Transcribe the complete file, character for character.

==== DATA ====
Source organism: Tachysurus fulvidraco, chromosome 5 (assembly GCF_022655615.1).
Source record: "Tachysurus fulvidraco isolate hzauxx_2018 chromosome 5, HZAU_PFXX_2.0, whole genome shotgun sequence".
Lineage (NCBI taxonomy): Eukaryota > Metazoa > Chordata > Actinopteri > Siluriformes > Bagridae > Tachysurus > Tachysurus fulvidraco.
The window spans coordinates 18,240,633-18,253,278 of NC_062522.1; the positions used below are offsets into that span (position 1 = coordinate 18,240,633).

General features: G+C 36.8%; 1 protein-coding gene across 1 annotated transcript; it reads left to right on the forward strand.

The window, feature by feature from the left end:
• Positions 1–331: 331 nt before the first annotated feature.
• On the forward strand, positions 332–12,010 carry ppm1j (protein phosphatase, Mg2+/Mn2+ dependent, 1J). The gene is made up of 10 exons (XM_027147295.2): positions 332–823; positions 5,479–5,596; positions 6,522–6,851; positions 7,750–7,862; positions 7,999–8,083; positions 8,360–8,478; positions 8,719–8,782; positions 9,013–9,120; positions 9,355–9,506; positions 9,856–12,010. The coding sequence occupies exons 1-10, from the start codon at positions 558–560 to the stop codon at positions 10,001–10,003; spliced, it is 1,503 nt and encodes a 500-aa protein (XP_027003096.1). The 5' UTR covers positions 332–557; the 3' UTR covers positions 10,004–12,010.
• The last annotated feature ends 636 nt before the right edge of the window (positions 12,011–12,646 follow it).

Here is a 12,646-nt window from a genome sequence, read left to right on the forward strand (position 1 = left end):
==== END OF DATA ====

Source organism: Tachysurus fulvidraco, chromosome 5 (assembly GCF_022655615.1).
Source record: "Tachysurus fulvidraco isolate hzauxx_2018 chromosome 5, HZAU_PFXX_2.0, whole genome shotgun sequence".
Lineage (NCBI taxonomy): Eukaryota > Metazoa > Chordata > Actinopteri > Siluriformes > Bagridae > Tachysurus > Tachysurus fulvidraco.
The window spans coordinates 18,240,633-18,253,278 of NC_062522.1; the positions used below are offsets into that span (position 1 = coordinate 18,240,633).

General features: G+C 36.8%; 1 protein-coding gene across 1 annotated transcript; it reads left to right on the forward strand.

The window, feature by feature from the left end:
• Positions 1–331: 331 nt before the first annotated feature.
• On the forward strand, positions 332–12,010 carry ppm1j (protein phosphatase, Mg2+/Mn2+ dependent, 1J). The gene is made up of 10 exons (XM_027147295.2): positions 332–823; positions 5,479–5,596; positions 6,522–6,851; positions 7,750–7,862; positions 7,999–8,083; positions 8,360–8,478; positions 8,719–8,782; positions 9,013–9,120; positions 9,355–9,506; positions 9,856–12,010. The coding sequence occupies exons 1-10, from the start codon at positions 558–560 to the stop codon at positions 10,001–10,003; spliced, it is 1,503 nt and encodes a 500-aa protein (XP_027003096.1). The 5' UTR covers positions 332–557; the 3' UTR covers positions 10,004–12,010.
• The last annotated feature ends 636 nt before the right edge of the window (positions 12,011–12,646 follow it).

Here is a 12,646-nt window from a genome sequence, read left to right on the forward strand (position 1 = left end):